”pencils out,,,” but only on the $$$,,, and only because of my low miles driving.

  9. SpencerG says:

    “This is the no-growth business electric utilities are in, and only price increases can produce revenue growth. ”

    It would be interesting to see the Total Revenue and Total Profit charts for electric utilities. I am guessing that they haven’t gone DOWN in the past fifteen years… despite the cost of natural gas, coal, and renewables having dropped during that timeframe.

    • Wolf Richter says:

      That’s like automakers. They haven’t sold more vehicles in over two decades, but they keep raising prices and sell more expensive loaded models, and thus their revenues go up.

      Too bad the utilities don’t have some way of selling luxury electricity loaded with a better infotainment system, or whatever. All they can do is raise their price, and they’re doing it. Raising prices is the source of revenue growth for them.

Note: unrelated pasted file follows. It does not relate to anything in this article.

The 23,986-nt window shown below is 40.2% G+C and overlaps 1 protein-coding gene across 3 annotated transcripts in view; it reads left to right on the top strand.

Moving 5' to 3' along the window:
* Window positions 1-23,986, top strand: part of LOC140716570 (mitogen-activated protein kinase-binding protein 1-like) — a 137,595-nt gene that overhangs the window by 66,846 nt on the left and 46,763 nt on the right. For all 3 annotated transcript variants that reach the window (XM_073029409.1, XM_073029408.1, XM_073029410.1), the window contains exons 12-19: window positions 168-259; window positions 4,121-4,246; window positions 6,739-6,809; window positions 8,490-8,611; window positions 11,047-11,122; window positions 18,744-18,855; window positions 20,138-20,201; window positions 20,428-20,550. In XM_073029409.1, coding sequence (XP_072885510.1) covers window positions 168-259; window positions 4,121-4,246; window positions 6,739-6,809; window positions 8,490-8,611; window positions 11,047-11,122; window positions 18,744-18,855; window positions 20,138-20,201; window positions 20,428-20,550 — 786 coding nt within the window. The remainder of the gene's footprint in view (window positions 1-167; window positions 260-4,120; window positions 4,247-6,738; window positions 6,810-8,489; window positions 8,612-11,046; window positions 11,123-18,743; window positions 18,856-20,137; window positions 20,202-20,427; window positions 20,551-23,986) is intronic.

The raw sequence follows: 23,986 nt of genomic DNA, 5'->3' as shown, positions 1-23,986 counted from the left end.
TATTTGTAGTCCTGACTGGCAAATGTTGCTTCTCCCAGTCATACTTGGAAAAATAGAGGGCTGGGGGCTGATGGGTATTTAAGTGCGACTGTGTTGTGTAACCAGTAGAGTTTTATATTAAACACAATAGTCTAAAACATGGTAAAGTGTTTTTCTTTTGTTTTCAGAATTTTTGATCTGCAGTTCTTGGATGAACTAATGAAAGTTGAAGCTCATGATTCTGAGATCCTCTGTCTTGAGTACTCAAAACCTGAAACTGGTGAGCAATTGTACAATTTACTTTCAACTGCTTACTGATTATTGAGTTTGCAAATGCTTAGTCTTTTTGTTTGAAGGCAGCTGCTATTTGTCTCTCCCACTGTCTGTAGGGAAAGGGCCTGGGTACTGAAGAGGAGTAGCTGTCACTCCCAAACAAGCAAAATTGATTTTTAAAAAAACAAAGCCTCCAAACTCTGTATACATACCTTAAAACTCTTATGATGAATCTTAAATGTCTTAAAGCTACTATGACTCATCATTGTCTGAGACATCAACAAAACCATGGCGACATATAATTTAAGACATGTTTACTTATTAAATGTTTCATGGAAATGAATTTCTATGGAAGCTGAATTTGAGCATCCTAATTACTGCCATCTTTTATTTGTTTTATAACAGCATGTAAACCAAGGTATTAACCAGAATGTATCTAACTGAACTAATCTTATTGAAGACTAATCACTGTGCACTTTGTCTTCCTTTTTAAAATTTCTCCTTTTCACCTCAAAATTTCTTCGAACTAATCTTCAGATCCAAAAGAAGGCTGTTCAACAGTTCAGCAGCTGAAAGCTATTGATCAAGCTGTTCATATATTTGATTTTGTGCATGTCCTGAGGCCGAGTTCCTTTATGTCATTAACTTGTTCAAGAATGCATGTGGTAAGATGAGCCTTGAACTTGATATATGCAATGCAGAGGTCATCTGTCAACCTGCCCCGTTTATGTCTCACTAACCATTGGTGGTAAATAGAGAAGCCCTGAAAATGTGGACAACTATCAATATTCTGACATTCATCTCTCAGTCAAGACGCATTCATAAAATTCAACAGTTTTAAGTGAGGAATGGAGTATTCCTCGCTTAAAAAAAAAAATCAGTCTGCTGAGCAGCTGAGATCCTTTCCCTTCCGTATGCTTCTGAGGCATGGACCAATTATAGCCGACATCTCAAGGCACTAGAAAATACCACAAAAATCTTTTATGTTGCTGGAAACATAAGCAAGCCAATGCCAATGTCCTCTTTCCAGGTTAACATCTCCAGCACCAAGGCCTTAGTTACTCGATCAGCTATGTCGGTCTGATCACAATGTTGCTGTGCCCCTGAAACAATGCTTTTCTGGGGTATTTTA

• SpencerG says:

        It is nice to know that “regulated utilities” are so well regulated.

      • Dan Romig says:

        One of my larger equity holdings in the portfolio is Xcel Energy.And there’s a nice transformer from Xcel at the corner of my driveway and alley.

        My line voltage right now is 124 and the juice is running clean to my stereo system through a 15 Amp “Power Management” unit. It does make my audio-video system work better by keeping bounce-back down between components and by putting a filter on the incoming electric wave coming in from the wall outlet.

        My older Panasonic plasma 50″ takes a lot of current to run and that current draw changes quite a lot (& quickly) with screen color and brightness. Hockey games in a bright arena can draw an extra 2 Amps to power the video display, for example.